Parker W. Fennelly (October 22, 1891 – January 22, 1988) was an American character actor who appeared in ten films, numerous television episodes and hundreds of radio programs.
The son of gardener Nathan Fennelly and Estelle Dolliver Fennelly, he was born and raised in Northeast Harbor, Maine, and studied classical acting in Boston, where he was a member of the Toy Theater company and participated in Chautauqua readings. He studied under the performing arts educator Leland T. Powers.
In 1915 and 1916, Fennelly toured on the Midland Chautauqua Circuit with the Maud Scheerer Shakespeare Players. In 1919, he traveled and acted with the Jack X. Lewis Stock Company. Fennelly and his wife, Catherine Reynolds Fennelly, formed the Parker Fennelly Duo, presenting short plays, readings and impersonations (1921 – 1923).
Fennelly’s performances on Broadway included roles in Mr. Pitt (1924), The Small Timers (1925), Florida Girl (1925), Babbling Brookes (1927), Black Velvet (1927), The County Chairman (1936), Yours, A. Lincoln (1942), Our Town (1944), Happily Ever After (1945), Live Life Again (1945), Loco (1946) and The Southwest Corner (1955). His other Broadway credits include directing Technique (1931), providing source material for Fulton of Oak Falls (1937) and writing Cuckoos on the Hearth (1941).
Fennelly and Arthur Allen played “Yankee codgers” on The Stebbins Boys of Bucksport Point and Snow Village Sketches in the early years of radio.
Fennelly personified the crusty New England Yankee in roles on radio, films and television. He was heard weekly as Titus Moody on the “Allen’s Alley” segment of Fred Allen’s radio show where he delivered his famous opening line, “Howdy, Bub.”
Fennelly’s other roles on radio included the following:
|Ma and Pa||Pa|
|Mother and Dad||Dad|
|Mr. Feathers||Mr. Feathers|
|The Adventures of the Thin Man||Eb|
|Valiant Lady||Mike Hagen|
In 1960, Fennelly recorded Moody Speaking, a series of “sparkling one-minute and five-minute vignettes” produced by Banner Radio Company for local stations.
Television and films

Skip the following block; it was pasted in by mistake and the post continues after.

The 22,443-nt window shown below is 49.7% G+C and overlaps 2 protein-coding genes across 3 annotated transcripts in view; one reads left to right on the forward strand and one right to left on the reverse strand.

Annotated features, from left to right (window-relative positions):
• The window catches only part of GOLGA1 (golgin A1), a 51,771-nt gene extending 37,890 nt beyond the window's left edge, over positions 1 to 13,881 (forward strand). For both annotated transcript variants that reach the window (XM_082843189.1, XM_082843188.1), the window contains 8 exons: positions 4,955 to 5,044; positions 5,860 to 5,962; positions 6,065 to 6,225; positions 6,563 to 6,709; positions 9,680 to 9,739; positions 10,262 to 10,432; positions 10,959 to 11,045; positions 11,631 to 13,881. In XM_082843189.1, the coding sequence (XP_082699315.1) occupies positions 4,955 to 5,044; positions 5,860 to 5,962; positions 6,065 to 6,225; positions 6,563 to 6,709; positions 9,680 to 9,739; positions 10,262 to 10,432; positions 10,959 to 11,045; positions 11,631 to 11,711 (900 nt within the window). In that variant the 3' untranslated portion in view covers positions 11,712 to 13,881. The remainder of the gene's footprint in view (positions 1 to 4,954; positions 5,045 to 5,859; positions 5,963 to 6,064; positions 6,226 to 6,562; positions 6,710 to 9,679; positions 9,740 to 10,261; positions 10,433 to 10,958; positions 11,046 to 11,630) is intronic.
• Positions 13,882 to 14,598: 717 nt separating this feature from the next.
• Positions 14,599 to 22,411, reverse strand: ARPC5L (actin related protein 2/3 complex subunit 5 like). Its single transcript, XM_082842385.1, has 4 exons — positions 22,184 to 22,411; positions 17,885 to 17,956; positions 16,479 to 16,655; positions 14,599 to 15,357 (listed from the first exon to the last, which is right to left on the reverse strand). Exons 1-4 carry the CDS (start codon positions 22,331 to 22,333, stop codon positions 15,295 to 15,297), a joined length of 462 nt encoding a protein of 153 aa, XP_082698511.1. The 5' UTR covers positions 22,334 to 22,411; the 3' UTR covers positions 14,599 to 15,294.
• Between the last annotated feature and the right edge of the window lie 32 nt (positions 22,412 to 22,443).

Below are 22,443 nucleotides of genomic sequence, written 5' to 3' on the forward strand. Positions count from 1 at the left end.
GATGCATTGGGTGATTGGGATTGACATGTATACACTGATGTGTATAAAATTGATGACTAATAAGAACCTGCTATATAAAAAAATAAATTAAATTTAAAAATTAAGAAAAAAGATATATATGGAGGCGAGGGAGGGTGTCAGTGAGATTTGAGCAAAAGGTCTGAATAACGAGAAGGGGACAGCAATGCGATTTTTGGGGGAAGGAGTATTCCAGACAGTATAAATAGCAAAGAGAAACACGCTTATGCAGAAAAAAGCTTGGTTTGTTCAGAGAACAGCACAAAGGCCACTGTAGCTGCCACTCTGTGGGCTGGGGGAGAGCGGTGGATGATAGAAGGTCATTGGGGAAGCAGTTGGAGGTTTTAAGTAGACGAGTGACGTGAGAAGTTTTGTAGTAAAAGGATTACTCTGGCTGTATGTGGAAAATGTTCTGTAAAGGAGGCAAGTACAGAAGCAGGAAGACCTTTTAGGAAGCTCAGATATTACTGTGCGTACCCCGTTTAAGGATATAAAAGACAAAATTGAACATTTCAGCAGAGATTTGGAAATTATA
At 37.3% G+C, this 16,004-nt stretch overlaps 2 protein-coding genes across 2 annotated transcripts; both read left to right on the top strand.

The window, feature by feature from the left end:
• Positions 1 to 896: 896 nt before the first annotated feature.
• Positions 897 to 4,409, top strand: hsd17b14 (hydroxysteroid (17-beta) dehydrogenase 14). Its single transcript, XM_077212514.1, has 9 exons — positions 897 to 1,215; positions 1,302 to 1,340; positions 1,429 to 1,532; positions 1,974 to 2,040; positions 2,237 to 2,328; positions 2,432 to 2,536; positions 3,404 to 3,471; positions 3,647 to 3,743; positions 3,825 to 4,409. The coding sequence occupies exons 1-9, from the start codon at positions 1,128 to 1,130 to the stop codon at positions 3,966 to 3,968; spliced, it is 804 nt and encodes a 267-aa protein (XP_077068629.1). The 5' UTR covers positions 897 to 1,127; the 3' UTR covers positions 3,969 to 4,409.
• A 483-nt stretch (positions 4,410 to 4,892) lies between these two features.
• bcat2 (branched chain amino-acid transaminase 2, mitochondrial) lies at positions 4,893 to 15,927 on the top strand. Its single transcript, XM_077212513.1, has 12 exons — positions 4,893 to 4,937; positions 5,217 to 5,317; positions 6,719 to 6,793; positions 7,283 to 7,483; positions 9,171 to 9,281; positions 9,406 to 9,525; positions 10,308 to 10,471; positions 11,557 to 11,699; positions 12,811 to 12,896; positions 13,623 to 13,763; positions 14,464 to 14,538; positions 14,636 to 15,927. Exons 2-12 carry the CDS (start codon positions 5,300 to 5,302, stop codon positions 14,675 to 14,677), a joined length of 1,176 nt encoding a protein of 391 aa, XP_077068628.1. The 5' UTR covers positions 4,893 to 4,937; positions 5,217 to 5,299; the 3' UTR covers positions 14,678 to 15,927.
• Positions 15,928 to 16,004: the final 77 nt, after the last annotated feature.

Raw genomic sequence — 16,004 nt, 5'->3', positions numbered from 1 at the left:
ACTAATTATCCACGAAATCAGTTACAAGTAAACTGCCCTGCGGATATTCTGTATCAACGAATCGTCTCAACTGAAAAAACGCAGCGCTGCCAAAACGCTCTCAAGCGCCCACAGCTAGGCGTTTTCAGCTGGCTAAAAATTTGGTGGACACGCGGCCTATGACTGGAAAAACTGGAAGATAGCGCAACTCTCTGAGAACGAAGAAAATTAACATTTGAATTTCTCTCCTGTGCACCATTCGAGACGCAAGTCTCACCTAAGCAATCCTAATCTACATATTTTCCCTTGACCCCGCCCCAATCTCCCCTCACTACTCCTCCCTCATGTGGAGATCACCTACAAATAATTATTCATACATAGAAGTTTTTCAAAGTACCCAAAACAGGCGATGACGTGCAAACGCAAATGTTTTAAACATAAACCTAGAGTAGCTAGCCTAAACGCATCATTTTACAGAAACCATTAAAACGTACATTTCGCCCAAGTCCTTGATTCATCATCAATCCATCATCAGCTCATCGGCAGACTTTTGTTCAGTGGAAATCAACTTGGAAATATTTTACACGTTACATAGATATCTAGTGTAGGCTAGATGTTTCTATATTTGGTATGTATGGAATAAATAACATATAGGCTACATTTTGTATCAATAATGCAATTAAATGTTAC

Fennelly made numerous appearances on live television shows in the early 1950s, including Lux Video Theatre, The Philco Television Playhouse and Studio One. In 1970-1971, he played Mr. Purdy on Headmaster on CBS. In 1956, he guest-starred on an episode of Father Knows Best as a housepainter.
In film, Fennelly portrayed the millionaire in Alfred Hitchcock’s The Trouble with Harry (1955) and he replaced Percy Kilbride as Pa Kettle in the final film of the “Ma and Pa Kettle” series, The Kettles on Old MacDonald’s Farm. After Angel in My Pocket (1969), his last movie role was Universal’s How to Frame a Figg (1971) starring Don Knotts.
In later years, he became a familiar face as the Pepperidge Farm’s television spokesman between 1956 and 1977, delivering the slogan “Pepperidge Farm remembers” in his New England accent, then turned over the role to Charles C. Welch.
In 1918, Fennelly met and married Catherine Deane “while both of them were playing in a stock company in Moline, Illinois”. They had two daughters, Mary and Jane, and a son, John.
In 1950, Fennelly made the children’s record “Ride ‘Em Cowboy (I and II)” (CGR-1003). In 1953, he recorded another children’s item, “Hunters of the Sea” (Record Guild 9006).
Fennelly died on January 22, 1988, aged 96, at his home in Peekskill, New York. He was survived by his wife, two daughters, four grandsons and one great-grandson.
His widow, Catherine Fennelly (1892—1988), died five months later, aged 95. Their remains were interred in Sleepy Hollow Cemetery in Sleepy Hollow, New York.
|1949||Lost Boundaries||Alvin Tupper|
|1951||The Whistle at Eaton Falls||Issac|
|1955||The Trouble with Harry||Millionaire|
|1957||The Kettles on Old MacDonald’s Farm||Pa Kettle|
|1959||It Happened to Jane||Homer Bean|
|1966||The Russians Are Coming, the Russians Are Coming||Mr. Everett|
|1968||Pretty Poison||Sam – Night Watchman||uncredited|
|1969||Angel in My Pocket||Calvin Grey|
|1971||How to Frame a Figg||Old Charley Spaulding|